The whole thing is a classic drama of how one man's bug is another man's feature.

I for one, generally like the Vox sound, but hate the Vox tone stack. But people who have been using those amps for years know where the sweet spots that they like are, and have basically learned to live with the weird interactivity of the controls. Since I've never played day in and day out with a Vox, I find the controls very frustrating.

z3
12-27-2007, 10:14 AM
i have amps w/ no tone controls whatsoever and they are great amps.
is a mid 'tone' control necessary. probably not. if an amp has one, i'll use it. if it doesn't, i don't worry about it.

Fifthstone
12-27-2007, 10:39 AM
Most of my amps have mid control and some have presence as well. I would think a good overdrive pedal with EQ and prominent mid's like a Fulltone Fulldrive would compensate.

topbrent
12-27-2007, 02:15 PM
Necessity of mid pot.... depends on the amp.

I find that most folks instantly go for the scooped sound when they are trying an amp out. Before the tubes are warm the mid pot is first dialed to 0-3, treble and bass are dialed to 8-10. Uggghhhh.....

It saddens me, and makes me realize that so many people have no idea what a good amp sounds like, or can potentially sound like...because they demand scooped mids. Having that mid-range pot is akin to a warm wooby blanket for a toddler. It sure isn't a deal breaker for me.

I will contend that most people don't actually use their midrange pot, because it is usually turned down to 0-3 and cannot help tone in any possible way.

The greatest thing about non-mid control fender type amps is that players can't further scoop an already scooped amp.:BOUNCE Way to go, Leo!

SnidelyWhiplash
12-27-2007, 02:38 PM
My thoughts too.

MikeY

Amen! The problem with modern amps is that they have too many
damn knobs!

John Phillips
12-27-2007, 02:59 PM
I find that most folks instantly go for the scooped sound when they are trying an amp out. Before the tubes are warm the mid pot is first dialed to 0-3, treble and bass are dialed to 8-10. Uggghhhh.....

It saddens me, and makes me realize that so many people have no idea what a good amp sounds like, or can potentially sound like...because they demand scooped mids.

I will contend that most people don't actually use their midrange pot, because it is usually turned down to 0-3 and cannot help tone in any possible way.I completely disagree, and I am one of those people you're complaining about. (Actually, usually the first thing I do is dime the bass rather than scoop the mid, but usually the mid gets set below halfway too. And definitely don't turn the treble right up.)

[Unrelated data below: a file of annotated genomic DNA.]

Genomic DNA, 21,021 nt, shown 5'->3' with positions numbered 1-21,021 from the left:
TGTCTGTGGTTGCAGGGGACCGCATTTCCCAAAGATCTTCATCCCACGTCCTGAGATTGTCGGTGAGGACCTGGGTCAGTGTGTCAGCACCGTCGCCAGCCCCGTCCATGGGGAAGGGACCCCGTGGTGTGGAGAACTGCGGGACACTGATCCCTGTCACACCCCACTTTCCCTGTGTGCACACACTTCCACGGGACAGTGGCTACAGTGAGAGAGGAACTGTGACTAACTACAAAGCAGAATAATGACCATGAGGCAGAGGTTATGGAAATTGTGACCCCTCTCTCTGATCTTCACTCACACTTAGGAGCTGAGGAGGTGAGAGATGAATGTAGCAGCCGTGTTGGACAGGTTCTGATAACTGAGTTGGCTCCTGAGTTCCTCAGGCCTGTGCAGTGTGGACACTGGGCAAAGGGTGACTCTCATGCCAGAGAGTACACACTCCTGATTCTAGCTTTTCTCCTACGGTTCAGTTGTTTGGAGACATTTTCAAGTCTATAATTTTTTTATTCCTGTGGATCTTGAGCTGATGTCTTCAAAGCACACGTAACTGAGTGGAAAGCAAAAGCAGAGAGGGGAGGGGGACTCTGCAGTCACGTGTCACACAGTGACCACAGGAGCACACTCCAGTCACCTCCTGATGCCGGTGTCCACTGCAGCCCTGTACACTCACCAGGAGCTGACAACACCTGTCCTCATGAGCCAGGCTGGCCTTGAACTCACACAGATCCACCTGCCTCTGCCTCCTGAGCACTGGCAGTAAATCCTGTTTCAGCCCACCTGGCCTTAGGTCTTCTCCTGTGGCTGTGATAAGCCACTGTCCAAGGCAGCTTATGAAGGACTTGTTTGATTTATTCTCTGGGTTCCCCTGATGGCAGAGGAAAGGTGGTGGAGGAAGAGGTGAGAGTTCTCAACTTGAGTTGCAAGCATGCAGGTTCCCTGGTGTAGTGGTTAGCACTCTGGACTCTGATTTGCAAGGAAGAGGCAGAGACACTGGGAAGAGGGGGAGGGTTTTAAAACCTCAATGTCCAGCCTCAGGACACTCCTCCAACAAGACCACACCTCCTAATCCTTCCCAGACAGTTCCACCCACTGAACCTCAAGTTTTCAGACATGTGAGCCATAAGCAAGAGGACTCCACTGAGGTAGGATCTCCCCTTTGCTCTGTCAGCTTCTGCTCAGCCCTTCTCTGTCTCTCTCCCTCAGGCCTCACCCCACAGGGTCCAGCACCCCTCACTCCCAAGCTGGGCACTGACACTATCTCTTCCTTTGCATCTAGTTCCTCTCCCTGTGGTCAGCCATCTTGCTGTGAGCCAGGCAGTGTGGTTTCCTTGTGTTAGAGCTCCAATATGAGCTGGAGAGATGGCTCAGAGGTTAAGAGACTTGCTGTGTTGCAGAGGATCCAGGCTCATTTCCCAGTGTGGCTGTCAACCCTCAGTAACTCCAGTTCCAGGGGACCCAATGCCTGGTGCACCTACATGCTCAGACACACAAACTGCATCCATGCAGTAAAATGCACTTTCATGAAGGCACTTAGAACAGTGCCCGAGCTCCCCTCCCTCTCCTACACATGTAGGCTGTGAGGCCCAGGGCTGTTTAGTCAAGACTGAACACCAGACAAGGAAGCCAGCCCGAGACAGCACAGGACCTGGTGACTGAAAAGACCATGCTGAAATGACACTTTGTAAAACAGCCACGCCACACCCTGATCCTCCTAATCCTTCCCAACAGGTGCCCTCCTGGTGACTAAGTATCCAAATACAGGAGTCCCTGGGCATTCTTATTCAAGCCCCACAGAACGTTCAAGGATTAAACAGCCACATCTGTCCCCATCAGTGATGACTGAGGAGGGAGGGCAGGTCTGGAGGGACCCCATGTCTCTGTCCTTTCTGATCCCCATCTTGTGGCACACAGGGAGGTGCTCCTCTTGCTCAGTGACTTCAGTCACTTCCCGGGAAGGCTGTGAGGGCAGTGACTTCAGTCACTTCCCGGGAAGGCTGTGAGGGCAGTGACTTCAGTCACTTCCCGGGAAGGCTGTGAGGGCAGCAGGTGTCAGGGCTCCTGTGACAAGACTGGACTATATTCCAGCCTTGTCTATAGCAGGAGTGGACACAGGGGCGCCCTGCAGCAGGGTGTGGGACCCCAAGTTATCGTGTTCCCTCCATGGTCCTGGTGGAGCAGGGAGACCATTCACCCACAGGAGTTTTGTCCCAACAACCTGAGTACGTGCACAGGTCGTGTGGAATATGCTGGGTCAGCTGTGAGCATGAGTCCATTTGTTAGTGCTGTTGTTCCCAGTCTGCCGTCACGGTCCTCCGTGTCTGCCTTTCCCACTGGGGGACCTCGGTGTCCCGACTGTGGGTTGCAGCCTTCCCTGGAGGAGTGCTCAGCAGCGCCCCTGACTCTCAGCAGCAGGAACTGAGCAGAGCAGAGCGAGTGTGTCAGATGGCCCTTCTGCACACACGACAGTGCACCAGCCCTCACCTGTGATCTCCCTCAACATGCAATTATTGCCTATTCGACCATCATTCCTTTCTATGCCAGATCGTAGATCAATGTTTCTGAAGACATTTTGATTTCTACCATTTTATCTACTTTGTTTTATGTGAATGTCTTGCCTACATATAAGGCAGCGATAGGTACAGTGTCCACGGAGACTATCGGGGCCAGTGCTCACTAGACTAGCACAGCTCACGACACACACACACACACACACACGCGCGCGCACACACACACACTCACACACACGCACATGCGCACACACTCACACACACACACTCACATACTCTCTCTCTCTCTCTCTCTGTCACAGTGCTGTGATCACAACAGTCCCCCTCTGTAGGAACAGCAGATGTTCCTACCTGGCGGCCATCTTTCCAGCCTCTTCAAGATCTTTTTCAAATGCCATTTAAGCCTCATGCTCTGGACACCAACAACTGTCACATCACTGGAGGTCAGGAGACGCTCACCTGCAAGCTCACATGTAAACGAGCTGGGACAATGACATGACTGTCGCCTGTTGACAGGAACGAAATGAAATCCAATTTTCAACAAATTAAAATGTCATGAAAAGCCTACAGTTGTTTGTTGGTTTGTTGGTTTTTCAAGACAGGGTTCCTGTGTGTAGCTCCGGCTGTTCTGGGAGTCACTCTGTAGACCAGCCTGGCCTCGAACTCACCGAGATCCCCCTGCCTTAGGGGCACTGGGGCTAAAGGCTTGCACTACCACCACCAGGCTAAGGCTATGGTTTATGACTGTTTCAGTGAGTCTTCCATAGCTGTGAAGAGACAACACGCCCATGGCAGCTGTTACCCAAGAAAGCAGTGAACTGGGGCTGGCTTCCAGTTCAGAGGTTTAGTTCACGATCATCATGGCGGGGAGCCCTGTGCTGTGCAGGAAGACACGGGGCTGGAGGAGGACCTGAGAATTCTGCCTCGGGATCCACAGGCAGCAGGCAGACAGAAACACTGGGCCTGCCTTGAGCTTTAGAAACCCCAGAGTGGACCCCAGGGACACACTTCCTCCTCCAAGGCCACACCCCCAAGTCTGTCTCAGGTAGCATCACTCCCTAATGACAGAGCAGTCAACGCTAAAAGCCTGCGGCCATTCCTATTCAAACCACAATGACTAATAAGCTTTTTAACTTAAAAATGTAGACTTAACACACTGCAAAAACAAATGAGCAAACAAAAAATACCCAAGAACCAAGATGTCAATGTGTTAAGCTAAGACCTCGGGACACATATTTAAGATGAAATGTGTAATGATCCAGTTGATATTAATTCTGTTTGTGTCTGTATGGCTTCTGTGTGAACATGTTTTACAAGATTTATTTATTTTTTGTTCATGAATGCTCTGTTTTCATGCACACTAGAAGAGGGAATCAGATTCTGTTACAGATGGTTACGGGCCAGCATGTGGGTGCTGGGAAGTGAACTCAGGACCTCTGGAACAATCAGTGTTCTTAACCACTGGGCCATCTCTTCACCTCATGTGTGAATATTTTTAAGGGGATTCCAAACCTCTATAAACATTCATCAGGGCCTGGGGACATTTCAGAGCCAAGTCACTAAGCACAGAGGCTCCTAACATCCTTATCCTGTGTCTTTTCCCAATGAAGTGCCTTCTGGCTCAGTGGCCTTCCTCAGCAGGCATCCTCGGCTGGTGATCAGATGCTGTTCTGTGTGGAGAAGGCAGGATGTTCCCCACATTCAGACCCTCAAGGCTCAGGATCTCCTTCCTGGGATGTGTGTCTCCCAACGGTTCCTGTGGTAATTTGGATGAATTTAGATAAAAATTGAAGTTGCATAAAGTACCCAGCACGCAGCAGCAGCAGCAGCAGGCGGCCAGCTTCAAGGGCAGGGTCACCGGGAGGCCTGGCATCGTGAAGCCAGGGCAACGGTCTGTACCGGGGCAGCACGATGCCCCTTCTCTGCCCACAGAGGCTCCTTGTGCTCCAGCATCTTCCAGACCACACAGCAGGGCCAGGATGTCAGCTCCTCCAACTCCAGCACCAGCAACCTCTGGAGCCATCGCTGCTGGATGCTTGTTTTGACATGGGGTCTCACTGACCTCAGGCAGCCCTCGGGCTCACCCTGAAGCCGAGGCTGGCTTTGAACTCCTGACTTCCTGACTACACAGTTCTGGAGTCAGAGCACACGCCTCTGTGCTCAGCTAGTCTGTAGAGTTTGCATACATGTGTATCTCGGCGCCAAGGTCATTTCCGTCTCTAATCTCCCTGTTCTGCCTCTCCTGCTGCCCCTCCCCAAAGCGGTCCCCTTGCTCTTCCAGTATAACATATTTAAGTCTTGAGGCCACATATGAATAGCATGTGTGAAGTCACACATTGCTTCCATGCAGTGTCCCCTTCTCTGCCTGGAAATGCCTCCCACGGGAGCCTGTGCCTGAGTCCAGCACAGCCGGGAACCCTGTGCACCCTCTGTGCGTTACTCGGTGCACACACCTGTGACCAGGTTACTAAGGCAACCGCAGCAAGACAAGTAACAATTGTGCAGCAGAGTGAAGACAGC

I don't set it like that out of ignorance, or because I 'demand scooped mids', I do it because that's what gives the best sound, with most amps.

Not all, and I certainly don't set it in a way that looks good and sounds bad - if it doesn't sound right like that I'll of course adjust it, and often end up with the mids above halfway too.

But this idea that 'the guitar is a midrange instrument and so you should turn your mids up for the best tone' is totally backwards. A guitar amp is an extremely midrangy system already, usually - because the speakers are. If you want to give it a fuller, deeper and clearer tone you do usually need to take some mids out. That is exactly why Fender designed their amps with such a big mid scoop. (FWIW, I usually set the ones with mid controls with it at least at 5, or higher.)

I can usually get decent tones out of most amps, even quite small crappy ones, provided they can be deepened a bit by boosting bass and cutting mid, which is impossible with a single-tone-knob amp, and difficult to get quite right even with treble and bass, often.

You absolutely do not need to turn the mids up to 'cut through' a mix either - if cutting through, rather than fitting into, the mix is what you need to do to be heard, your amp is probably underpowered. With a good even tone and enough power to deliver it, you can be heard properly at any volume.

And yes, I really do turn the bass up full and run the mids at about 9 o'clock on my Mesas, too ;). They just sound best like that... and work perfectly in a mix without needing to be too loud.

topbrent
12-27-2007, 06:41 PM
Mesa specs a 25k pot for the mids on the blue angel, and I suspect as much on most of their other models. When you run your mids on 3 with the 25k pot, you are in practice, running your mids close to the stock 6.8/10k fixed resistor spec of a typical blackface amp. For years, the common mod(known as the Nashville mod) to deluxe reverb amps and vibrolux's was to either add a mid pot, or install a larger resistor(often a 25k).